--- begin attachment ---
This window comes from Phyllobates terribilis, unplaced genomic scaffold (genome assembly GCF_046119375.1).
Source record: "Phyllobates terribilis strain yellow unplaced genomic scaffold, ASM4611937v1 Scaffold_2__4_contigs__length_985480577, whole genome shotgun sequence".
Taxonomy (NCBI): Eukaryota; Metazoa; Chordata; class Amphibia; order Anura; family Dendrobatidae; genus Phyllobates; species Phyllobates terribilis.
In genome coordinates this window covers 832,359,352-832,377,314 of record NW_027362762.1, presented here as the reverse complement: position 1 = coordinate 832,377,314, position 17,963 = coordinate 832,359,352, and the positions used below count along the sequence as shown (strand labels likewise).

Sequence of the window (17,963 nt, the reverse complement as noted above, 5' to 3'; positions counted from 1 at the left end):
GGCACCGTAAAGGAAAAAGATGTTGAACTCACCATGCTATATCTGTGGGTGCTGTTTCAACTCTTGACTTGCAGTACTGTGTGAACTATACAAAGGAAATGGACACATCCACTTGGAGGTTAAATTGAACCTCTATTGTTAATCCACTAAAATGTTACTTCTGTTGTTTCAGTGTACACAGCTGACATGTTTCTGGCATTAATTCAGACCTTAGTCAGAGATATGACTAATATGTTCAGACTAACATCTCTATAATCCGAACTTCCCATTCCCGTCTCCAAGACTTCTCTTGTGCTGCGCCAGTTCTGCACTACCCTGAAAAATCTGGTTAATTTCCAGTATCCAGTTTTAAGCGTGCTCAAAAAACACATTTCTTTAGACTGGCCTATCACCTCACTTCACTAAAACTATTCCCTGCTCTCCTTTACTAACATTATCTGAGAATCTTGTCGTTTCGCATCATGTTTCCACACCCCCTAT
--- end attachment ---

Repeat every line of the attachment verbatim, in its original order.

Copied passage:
This window comes from Phyllobates terribilis, unplaced genomic scaffold (genome assembly GCF_046119375.1).
Source record: "Phyllobates terribilis strain yellow unplaced genomic scaffold, ASM4611937v1 Scaffold_2__4_contigs__length_985480577, whole genome shotgun sequence".
Taxonomy (NCBI): Eukaryota; Metazoa; Chordata; class Amphibia; order Anura; family Dendrobatidae; genus Phyllobates; species Phyllobates terribilis.
In genome coordinates this window covers 832,359,352-832,377,314 of record NW_027362762.1, presented here as the reverse complement: position 1 = coordinate 832,377,314, position 17,963 = coordinate 832,359,352, and the positions used below count along the sequence as shown (strand labels likewise).

Sequence of the window (17,963 nt, the reverse complement as noted above, 5' to 3'; positions counted from 1 at the left end):
GGCACCGTAAAGGAAAAAGATGTTGAACTCACCATGCTATATCTGTGGGTGCTGTTTCAACTCTTGACTTGCAGTACTGTGTGAACTATACAAAGGAAATGGACACATCCACTTGGAGGTTAAATTGAACCTCTATTGTTAATCCACTAAAATGTTACTTCTGTTGTTTCAGTGTACACAGCTGACATGTTTCTGGCATTAATTCAGACCTTAGTCAGAGATATGACTAATATGTTCAGACTAACATCTCTATAATCCGAACTTCCCATTCCCGTCTCCAAGACTTCTCTTGTGCTGCGCCAGTTCTGCACTACCCTGAAAAATCTGGTTAATTTCCAGTATCCAGTTTTAAGCGTGCTCAAAAAACACATTTCTTTAGACTGGCCTATCACCTCACTTCACTAAAACTATTCCCTGCTCTCCTTTACTAACATTATCTGAGAATCTTGTCGTTTCGCATCATGTTTCCACACCCCCTAT